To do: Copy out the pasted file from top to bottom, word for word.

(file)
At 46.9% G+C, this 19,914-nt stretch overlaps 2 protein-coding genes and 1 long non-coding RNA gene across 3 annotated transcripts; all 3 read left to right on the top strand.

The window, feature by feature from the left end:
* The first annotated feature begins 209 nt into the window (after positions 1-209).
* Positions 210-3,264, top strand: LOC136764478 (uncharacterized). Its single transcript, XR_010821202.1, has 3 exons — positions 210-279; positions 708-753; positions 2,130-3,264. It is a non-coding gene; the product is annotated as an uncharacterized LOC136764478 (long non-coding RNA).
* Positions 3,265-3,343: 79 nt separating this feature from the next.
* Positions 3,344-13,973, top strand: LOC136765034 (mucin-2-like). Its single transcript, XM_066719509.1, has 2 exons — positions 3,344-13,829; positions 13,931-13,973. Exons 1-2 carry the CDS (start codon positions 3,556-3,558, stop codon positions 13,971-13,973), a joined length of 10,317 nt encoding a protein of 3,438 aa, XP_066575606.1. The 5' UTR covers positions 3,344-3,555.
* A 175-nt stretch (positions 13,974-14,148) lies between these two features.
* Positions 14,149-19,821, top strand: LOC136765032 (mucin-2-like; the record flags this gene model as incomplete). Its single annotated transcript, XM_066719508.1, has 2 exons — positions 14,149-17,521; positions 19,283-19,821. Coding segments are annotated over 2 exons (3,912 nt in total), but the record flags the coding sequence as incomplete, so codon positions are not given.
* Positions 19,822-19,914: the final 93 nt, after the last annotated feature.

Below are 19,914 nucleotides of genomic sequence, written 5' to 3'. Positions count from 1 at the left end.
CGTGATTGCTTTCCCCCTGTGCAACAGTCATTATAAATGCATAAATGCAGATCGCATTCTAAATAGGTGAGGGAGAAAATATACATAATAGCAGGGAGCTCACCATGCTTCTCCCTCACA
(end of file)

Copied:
At 46.9% G+C, this 19,914-nt stretch overlaps 2 protein-coding genes and 1 long non-coding RNA gene across 3 annotated transcripts; all 3 read left to right on the top strand.

The window, feature by feature from the left end:
* The first annotated feature begins 209 nt into the window (after positions 1-209).
* Positions 210-3,264, top strand: LOC136764478 (uncharacterized). Its single transcript, XR_010821202.1, has 3 exons — positions 210-279; positions 708-753; positions 2,130-3,264. It is a non-coding gene; the product is annotated as an uncharacterized LOC136764478 (long non-coding RNA).
* Positions 3,265-3,343: 79 nt separating this feature from the next.
* Positions 3,344-13,973, top strand: LOC136765034 (mucin-2-like). Its single transcript, XM_066719509.1, has 2 exons — positions 3,344-13,829; positions 13,931-13,973. Exons 1-2 carry the CDS (start codon positions 3,556-3,558, stop codon positions 13,971-13,973), a joined length of 10,317 nt encoding a protein of 3,438 aa, XP_066575606.1. The 5' UTR covers positions 3,344-3,555.
* A 175-nt stretch (positions 13,974-14,148) lies between these two features.
* Positions 14,149-19,821, top strand: LOC136765032 (mucin-2-like; the record flags this gene model as incomplete). Its single annotated transcript, XM_066719508.1, has 2 exons — positions 14,149-17,521; positions 19,283-19,821. Coding segments are annotated over 2 exons (3,912 nt in total), but the record flags the coding sequence as incomplete, so codon positions are not given.
* Positions 19,822-19,914: the final 93 nt, after the last annotated feature.

Below are 19,914 nucleotides of genomic sequence, written 5' to 3'. Positions count from 1 at the left end.
CGTGATTGCTTTCCCCCTGTGCAACAGTCATTATAAATGCATAAATGCAGATCGCATTCTAAATAGGTGAGGGAGAAAATATACATAATAGCAGGGAGCTCACCATGCTTCTCCCTCACA